Pli. Come, neighbour Christian, since there are none but we two here, tell me now farther, what the
y 1. When a man who is known to have been very immoral becomes religious, and manifests concern about his soul, it will attract not only the attention, but the mockery and abuse of his ignorant and wicked neighbours, who will even adopt means for bringing him back again to his former follies and vices.
2. The conversation between Christian, Obstinate, and Pliable, is very spirited; and the different characters are supported with exact propriety. Christian is determined not to return; and faith fully warns his old neighbours of the certain destruction which awaited them, unless they repented of their sins, and became christians. He urges them to forsake their way and return to the Lord, by the assurance that God would abundantly pardon their sins, and that in a future state they should enjoy everlasting life,
3. To shew his faith in the declarations of Scripture, Christian begs them to read them in his book. Obstinate treats all with profane contempt, and reviles Christian and his book with infidel malice in return for his kindness. Pliable inclines to hear more, becomes a companion with Christian, and advises Obstinate to accompany them; but Obstinate, after reproaching Pliable, goes railing back to his former pursuits. So true is that proverb, “He that rebuketh a 1 wicked man getteth himself a blot,“ Prov. ix. 7.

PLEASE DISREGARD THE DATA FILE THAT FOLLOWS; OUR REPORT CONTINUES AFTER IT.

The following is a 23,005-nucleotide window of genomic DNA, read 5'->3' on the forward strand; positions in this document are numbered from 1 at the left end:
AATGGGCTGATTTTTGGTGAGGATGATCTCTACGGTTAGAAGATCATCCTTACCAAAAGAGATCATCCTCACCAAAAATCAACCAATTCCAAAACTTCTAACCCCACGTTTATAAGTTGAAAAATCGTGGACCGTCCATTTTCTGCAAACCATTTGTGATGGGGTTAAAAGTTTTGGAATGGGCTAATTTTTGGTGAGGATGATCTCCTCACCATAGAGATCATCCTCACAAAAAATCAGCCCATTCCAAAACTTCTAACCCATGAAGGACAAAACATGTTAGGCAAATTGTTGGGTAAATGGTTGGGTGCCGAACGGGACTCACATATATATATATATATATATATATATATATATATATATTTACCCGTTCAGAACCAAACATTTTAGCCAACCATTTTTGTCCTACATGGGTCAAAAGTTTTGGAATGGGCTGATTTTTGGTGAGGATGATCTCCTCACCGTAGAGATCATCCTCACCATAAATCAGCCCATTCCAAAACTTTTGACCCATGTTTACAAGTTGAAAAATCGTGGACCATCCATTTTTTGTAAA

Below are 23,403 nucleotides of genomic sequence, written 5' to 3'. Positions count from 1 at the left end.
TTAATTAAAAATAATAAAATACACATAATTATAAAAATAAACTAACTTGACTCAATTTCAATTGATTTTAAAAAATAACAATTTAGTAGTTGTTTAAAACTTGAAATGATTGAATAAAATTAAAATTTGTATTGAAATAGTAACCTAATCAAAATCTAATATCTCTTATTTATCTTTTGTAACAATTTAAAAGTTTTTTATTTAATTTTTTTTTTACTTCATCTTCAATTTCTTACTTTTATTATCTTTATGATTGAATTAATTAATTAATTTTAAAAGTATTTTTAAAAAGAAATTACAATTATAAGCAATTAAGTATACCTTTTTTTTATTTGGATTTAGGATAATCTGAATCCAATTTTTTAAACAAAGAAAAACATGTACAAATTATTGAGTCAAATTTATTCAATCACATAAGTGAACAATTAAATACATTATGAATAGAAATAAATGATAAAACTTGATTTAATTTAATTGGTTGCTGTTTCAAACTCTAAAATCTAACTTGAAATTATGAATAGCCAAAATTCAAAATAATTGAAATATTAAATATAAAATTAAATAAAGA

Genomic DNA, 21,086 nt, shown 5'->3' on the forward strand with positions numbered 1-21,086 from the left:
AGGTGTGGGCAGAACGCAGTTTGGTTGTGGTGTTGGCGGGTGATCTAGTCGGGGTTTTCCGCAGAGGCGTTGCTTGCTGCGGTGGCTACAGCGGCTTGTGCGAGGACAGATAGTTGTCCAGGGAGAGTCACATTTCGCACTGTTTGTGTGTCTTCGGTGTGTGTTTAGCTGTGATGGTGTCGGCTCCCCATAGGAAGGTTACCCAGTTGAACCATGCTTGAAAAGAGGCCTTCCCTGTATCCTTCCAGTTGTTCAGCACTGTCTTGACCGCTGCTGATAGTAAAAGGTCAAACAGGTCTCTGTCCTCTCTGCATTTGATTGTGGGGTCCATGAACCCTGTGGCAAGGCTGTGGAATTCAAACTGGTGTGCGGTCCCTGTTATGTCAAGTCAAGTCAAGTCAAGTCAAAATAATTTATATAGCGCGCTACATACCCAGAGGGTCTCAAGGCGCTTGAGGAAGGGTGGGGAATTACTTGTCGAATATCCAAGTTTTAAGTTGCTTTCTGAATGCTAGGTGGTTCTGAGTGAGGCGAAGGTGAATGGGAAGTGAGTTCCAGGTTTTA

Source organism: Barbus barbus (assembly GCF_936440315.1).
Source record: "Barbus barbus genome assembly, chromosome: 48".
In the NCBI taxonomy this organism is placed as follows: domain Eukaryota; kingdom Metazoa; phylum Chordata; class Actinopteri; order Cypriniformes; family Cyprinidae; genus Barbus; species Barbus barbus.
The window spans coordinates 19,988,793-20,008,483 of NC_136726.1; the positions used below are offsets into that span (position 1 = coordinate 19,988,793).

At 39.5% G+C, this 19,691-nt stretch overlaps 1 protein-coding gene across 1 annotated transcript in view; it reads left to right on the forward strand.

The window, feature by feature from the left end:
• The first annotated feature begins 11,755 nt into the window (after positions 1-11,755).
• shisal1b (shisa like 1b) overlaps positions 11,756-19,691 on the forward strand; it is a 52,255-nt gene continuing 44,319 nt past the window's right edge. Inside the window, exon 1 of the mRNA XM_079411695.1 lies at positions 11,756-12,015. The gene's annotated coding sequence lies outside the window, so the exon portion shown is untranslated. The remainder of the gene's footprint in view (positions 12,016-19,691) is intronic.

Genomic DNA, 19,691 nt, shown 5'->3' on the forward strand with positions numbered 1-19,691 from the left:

Christian entertains Pliable with beavenly Discourse.
things are, and how to be enjoyed, whither we are oing.
CAR. I can better conceive of them withi my mind, than speak' of them with my tongue: but yet since you are desirous to know, I will read of them in my book.
Pli. And do you think that the words of your book are certainly true?
CHR. Yes, verily; for it was made by him that cannot lie. (Tit. i. 2.)
Plr. Well said ; what things are they?
CHR. There is an endless kingdom to be inhabited, and everlasting life to be given us, that we may inbabit that kingdom for ever. (Isa. xlv. 17. John X. 27, 28, 29.)
Pli. Well said ; and what else?
Chr. There are crowns of glory to be given us ; and garments that will make us shine like the sun in the firmament of heaven. (2 Tim. iv. 8. Rev. xxii. 5. Matt. xiii. 43.)
Pli. This is very pleasant; and what else? • Chr. There shall be no more crying, nor sorrow; for he that is owner of the place will wipe away all tears from our eyes. (Isa. xxv. 8. Rev. vii. 16, 17. xxi. 4.)
Pli. And what company shall we have there?